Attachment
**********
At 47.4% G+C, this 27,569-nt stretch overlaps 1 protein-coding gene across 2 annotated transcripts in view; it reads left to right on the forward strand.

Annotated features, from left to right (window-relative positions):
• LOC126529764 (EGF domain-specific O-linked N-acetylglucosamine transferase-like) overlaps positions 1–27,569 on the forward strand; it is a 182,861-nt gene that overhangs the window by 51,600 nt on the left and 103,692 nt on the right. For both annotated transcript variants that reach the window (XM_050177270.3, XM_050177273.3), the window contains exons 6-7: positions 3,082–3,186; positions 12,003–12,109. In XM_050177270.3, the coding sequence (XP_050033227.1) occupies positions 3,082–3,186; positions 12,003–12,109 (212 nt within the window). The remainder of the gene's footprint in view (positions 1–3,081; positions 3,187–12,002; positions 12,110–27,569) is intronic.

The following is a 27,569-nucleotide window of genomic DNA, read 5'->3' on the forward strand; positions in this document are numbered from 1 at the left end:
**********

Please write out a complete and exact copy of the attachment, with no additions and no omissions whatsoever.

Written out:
At 47.4% G+C, this 27,569-nt stretch overlaps 1 protein-coding gene across 2 annotated transcripts in view; it reads left to right on the forward strand.

Annotated features, from left to right (window-relative positions):
• LOC126529764 (EGF domain-specific O-linked N-acetylglucosamine transferase-like) overlaps positions 1–27,569 on the forward strand; it is a 182,861-nt gene that overhangs the window by 51,600 nt on the left and 103,692 nt on the right. For both annotated transcript variants that reach the window (XM_050177270.3, XM_050177273.3), the window contains exons 6-7: positions 3,082–3,186; positions 12,003–12,109. In XM_050177270.3, the coding sequence (XP_050033227.1) occupies positions 3,082–3,186; positions 12,003–12,109 (212 nt within the window). The remainder of the gene's footprint in view (positions 1–3,081; positions 3,187–12,002; positions 12,110–27,569) is intronic.

The following is a 27,569-nucleotide window of genomic DNA, read 5'->3' on the forward strand; positions in this document are numbered from 1 at the left end: